By Shelly Otenbaker, president, WayPoint Marketing Communications

As in many industries, the B2B sales and marketing landscape has significantly changed in the last 12 months for manufacturing. Many of the tools and techniques traditionally used to find and convert leads simply are not available or possible now. But one tool – content marketing – has proven to deliver resounding success.

What is Content Marketing?

Content marketing is a strategic marketing approach focused on creating and distributing valuable, relevant and consistent content to attract and retain a clearly defined audience. In other words, in content marketing you are providing relevant information that helps customers solve issues and problems rather than selling your solutions.

Why is Content Marketing Important?

Content marketing is important because it answers your audience’s questions and delivers value – sometimes before they even know to ask the question. It helps establish your company as a leader and expert in your specific line of work.  Other benefits include:

  • Establishing trust and building relationships with your audience
  • Generating leads and creating interest
  • Improving conversions from leads to customers
  • Increasing online visibility – social media and SEO
  • Positioning your company as an authority in the marketplace

What Makes Good Content?

Content can come in many forms – video, blog, image, infographic or podcast – almost any form of written, visual or spoken words. The key factor is that it adds value, is meaningful to your target audiences and is shared consistently. A “one and done” approach won’t cut it. Following are examples of content that every company can create and distribute.

Case Studies

Case studies are a simple tool that walks a prospect through an example of how your company has helped solve a customer’s problem. Effective case studies are concise and contain four key areas:

  • Customer Profile – A one or two sentence introduction of the customer. This can include the company’s name or, if this is not possible, a general description of the company (e.g., a leading manufacturer of blue widgets).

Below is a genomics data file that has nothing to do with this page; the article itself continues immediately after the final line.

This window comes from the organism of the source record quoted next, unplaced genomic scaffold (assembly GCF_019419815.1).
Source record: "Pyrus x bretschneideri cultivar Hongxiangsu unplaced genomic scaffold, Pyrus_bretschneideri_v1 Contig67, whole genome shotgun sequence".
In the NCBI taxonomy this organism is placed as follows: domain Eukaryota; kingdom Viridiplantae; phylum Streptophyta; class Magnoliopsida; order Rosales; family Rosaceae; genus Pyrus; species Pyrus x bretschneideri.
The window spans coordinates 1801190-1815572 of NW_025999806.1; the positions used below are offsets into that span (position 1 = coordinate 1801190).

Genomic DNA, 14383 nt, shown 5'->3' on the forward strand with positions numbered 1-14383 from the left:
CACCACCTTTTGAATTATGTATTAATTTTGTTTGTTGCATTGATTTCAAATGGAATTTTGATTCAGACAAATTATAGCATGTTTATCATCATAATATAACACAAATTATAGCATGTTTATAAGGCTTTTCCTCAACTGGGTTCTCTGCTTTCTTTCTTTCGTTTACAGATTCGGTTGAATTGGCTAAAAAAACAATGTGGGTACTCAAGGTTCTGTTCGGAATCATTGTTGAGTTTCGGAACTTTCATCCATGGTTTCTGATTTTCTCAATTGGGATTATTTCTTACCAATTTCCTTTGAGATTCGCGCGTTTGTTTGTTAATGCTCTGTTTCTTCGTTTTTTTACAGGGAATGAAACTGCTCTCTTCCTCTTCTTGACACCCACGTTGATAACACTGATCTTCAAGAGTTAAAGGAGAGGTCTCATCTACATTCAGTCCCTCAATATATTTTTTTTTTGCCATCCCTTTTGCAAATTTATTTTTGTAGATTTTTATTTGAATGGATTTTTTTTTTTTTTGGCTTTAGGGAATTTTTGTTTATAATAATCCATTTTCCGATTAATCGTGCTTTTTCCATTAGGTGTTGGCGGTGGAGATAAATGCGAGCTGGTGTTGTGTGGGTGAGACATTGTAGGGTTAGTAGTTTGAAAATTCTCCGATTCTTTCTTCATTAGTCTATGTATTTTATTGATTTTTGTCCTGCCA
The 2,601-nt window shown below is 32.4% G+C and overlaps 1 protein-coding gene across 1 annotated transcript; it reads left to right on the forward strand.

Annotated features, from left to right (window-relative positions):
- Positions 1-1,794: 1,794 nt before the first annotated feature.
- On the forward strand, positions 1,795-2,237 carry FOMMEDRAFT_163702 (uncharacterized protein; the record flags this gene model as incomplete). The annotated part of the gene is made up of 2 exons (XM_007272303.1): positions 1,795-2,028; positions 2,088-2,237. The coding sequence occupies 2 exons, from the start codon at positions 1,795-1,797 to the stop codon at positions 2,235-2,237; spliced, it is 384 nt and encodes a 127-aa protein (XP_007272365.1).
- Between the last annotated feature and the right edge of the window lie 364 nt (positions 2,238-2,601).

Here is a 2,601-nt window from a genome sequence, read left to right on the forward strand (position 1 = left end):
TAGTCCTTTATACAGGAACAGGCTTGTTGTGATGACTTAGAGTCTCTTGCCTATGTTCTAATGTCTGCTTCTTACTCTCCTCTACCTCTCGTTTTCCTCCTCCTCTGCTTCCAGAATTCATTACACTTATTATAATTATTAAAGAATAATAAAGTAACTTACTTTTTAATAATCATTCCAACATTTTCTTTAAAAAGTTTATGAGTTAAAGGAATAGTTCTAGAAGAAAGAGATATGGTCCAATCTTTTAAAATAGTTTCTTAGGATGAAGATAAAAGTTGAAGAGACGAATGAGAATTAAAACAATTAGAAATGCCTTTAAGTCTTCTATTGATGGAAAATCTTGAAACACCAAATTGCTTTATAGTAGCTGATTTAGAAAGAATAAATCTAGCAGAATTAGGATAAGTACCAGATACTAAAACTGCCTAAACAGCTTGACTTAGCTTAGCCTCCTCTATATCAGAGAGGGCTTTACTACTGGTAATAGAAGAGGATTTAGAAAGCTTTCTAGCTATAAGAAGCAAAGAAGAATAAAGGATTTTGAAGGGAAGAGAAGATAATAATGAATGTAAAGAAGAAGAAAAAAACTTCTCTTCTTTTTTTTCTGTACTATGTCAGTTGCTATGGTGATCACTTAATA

• Introduce the Challenge – What was the situation or problem(s) the customer faced? Focus on the main challenge as well as the customer’s key pain points. Don’t go overboard or overcomplicate it with in-depth details or technicalities. 
  • Spotlight Your Solution – How were you able to specifically address the challenge(s)? Provide specifics about your company’s approach in assessing and implementing the solution. Describe how your differentiators, processes, experience, etc., solved the challenge. 
  • Quantifiable Results – How did the client determine the project was successful? Include any and all metrics that demonstrate how the project achieved its expectations. Also, a nice “extra” would be a quote or testimonial from the client discussing the project, the work, the results, etc.  

“How To” Article

A great foundation for a how-to article is to answer a question  potential customers may have. Step into their shoes and walk through the customer journey. What questions do they have and what do they need to know to choose your company? Some examples: 

  • What are five characteristics of a great mold building partner?
  • Quality 101 – How to build the best quality mold?
  • How does technology improve mold build efficiency and mold quality?
  • What are the benefits of investing in the right mold
     building partner?